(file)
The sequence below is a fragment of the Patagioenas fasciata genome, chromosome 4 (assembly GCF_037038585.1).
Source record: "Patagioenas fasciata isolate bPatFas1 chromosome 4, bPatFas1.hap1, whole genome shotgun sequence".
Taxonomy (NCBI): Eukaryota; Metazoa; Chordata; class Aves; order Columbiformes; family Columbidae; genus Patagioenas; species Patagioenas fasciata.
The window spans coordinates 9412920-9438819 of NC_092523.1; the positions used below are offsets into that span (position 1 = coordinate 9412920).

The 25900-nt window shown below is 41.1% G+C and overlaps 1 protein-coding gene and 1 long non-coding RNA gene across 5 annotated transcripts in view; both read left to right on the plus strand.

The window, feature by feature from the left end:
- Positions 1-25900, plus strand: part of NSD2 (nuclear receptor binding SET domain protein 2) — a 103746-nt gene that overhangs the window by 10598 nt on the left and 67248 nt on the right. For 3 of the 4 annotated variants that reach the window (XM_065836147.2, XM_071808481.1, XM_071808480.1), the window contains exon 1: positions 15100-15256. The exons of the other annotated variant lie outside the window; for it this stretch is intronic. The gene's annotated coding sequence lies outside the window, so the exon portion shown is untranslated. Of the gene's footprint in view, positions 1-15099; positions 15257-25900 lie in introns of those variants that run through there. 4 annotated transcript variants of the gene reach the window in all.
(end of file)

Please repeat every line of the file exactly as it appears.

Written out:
The sequence below is a fragment of the Patagioenas fasciata genome, chromosome 4 (assembly GCF_037038585.1).
Source record: "Patagioenas fasciata isolate bPatFas1 chromosome 4, bPatFas1.hap1, whole genome shotgun sequence".
Taxonomy (NCBI): Eukaryota; Metazoa; Chordata; class Aves; order Columbiformes; family Columbidae; genus Patagioenas; species Patagioenas fasciata.
The window spans coordinates 9412920-9438819 of NC_092523.1; the positions used below are offsets into that span (position 1 = coordinate 9412920).

The 25900-nt window shown below is 41.1% G+C and overlaps 1 protein-coding gene and 1 long non-coding RNA gene across 5 annotated transcripts in view; both read left to right on the plus strand.

The window, feature by feature from the left end:
- Positions 1-25900, plus strand: part of NSD2 (nuclear receptor binding SET domain protein 2) — a 103746-nt gene that overhangs the window by 10598 nt on the left and 67248 nt on the right. For 3 of the 4 annotated variants that reach the window (XM_065836147.2, XM_071808481.1, XM_071808480.1), the window contains exon 1: positions 15100-15256. The exons of the other annotated variant lie outside the window; for it this stretch is intronic. The gene's annotated coding sequence lies outside the window, so the exon portion shown is untranslated. Of the gene's footprint in view, positions 1-15099; positions 15257-25900 lie in introns of those variants that run through there. 4 annotated transcript variants of the gene reach the window in all.